A couple of weeks ago, before the holiday shopping season officially began, I did some shopping at the Mall of America and noticed how the parking experience improved since my last visit. In my opinion, parking is pretty straightforward and organized. The design of the mall and ramps is pretty well designed and it’s easy to get on the highway after a day of shopping. However, there is a great new system with light indicators to show open parking spots at a glance that makes things even easier.
As you drive up the ramp, you’ll see how many available spots there are on each level. I’m not brave enough to venture out to the MOA on a Saturday during the holiday season, but if I were to do something wild and crazy like that, I’d probably just reserve a spot. However, this information is a great feature. When you’ve selected a level, there’s a secondary indicator that shows the open number on the level(s) above.
The best thing about this new technology can be found right above the parking spots. As you look down each row, you’ll see blue, green, or red indicators near the ceiling. The blue indicator shows where the accessible parking spots are. If you see a green indicator, it means there is an empty spot nearby. A red shows that the area is full. It’s not a 1 to 1 system, but it’s easy to find the empty spot near the green light.
I would not be a true UX professional if I didn’t automatically try to improve on what was done. I immediately thought about accessibility. The people around me must have thought it was a little strange that I was taking pictures, but I experimented by taking a black and white photo and I did not see a lot of contrast between the different light colors. The lights were green, red and blue. What if a guest cannot differentiate between the colors? It greatly limits the benefit of the design.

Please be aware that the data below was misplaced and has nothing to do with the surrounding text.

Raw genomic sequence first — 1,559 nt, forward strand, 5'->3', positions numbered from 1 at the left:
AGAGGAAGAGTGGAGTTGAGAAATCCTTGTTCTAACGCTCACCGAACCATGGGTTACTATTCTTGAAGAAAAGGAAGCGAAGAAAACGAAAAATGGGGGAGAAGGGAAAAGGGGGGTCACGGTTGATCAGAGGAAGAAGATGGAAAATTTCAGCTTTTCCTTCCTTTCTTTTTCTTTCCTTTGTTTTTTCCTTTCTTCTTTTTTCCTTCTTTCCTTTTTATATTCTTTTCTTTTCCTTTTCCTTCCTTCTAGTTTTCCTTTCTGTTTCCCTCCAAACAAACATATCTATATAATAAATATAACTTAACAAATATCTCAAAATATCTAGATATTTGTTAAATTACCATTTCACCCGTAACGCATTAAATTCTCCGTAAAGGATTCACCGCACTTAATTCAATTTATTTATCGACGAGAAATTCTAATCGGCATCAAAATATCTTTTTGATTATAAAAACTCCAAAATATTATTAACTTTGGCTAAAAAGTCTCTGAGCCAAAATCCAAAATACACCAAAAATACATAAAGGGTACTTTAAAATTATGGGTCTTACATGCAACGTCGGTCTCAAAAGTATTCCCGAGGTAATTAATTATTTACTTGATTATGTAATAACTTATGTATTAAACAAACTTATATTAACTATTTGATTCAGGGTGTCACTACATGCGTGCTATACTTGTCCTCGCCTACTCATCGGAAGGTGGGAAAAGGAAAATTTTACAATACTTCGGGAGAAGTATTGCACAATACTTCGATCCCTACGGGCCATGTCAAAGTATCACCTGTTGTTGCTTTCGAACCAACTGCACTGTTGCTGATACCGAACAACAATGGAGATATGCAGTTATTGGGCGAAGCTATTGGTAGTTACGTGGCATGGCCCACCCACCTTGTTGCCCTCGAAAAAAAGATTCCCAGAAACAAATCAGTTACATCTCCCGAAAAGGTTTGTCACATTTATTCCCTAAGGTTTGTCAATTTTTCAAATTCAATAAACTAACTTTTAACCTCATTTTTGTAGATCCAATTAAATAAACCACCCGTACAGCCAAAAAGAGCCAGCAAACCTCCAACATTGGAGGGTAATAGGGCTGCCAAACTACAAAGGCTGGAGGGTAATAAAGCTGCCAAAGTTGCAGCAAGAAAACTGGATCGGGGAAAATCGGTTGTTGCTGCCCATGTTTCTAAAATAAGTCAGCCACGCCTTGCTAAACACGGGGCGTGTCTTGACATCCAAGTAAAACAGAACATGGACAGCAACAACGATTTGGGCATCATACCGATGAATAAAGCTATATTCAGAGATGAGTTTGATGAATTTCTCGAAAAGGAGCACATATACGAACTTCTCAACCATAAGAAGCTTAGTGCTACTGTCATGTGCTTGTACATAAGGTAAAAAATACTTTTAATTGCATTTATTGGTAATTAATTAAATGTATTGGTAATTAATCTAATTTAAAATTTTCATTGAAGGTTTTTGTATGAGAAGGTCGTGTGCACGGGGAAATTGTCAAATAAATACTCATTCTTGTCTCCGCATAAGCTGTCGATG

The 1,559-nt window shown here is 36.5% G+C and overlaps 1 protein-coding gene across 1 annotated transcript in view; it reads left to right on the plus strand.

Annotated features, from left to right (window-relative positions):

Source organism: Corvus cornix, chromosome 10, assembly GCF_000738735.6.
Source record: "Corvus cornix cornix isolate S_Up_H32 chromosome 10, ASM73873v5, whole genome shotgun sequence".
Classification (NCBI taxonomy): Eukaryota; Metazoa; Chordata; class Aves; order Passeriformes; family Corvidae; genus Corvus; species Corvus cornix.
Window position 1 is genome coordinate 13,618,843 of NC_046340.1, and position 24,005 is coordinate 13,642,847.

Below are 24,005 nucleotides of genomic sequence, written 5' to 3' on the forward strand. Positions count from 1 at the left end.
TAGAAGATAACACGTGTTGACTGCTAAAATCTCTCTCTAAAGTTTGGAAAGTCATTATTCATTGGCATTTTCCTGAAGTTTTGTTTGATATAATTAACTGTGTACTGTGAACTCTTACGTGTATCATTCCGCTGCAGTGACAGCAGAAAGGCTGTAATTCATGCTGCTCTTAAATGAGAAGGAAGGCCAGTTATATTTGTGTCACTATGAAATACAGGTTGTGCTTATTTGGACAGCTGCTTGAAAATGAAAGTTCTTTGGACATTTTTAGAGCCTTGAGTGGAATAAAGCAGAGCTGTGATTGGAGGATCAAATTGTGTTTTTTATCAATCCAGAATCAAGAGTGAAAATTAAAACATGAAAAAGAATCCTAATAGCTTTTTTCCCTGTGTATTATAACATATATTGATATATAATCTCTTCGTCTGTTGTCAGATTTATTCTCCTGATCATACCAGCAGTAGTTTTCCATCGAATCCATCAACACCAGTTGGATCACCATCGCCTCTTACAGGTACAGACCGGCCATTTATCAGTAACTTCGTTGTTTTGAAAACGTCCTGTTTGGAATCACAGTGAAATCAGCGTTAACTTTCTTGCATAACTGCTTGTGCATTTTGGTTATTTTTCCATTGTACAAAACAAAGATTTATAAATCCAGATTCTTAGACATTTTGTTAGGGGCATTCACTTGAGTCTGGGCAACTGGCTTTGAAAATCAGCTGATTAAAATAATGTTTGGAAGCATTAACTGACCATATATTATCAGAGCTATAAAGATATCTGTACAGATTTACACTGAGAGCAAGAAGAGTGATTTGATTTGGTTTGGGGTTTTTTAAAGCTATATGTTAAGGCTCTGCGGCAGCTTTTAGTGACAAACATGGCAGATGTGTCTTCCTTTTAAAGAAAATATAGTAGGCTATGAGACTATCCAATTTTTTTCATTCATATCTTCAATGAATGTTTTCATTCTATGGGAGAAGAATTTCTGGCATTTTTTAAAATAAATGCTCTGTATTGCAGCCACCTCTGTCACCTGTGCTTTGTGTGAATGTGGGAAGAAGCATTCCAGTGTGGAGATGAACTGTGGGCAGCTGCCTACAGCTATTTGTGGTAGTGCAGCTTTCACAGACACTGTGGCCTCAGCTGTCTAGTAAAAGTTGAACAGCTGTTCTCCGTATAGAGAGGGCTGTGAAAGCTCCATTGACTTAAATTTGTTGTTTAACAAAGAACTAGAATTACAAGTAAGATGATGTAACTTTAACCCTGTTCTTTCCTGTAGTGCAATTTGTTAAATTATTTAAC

One way to improve it is to have different light patterns for each color. For example, red could have every other bulb on to mute it a bit since it’s indicating that spots are full. Is there a way to make an “x” pattern on the red (something that you could see at a distance)? Could the green and blue brightness be noticeably higher than the red?
Overall it’s a great addition to the parking ramps, and now I’m more likely to go back. I was curious about how quickly the color changes after leaving the parking space. There must be a great motion sensor. As soon as we were out of the space, the indicator turned green. Hopefully, other parking ramps adopt this same technology. It’s great when you can save time and eliminate some stress.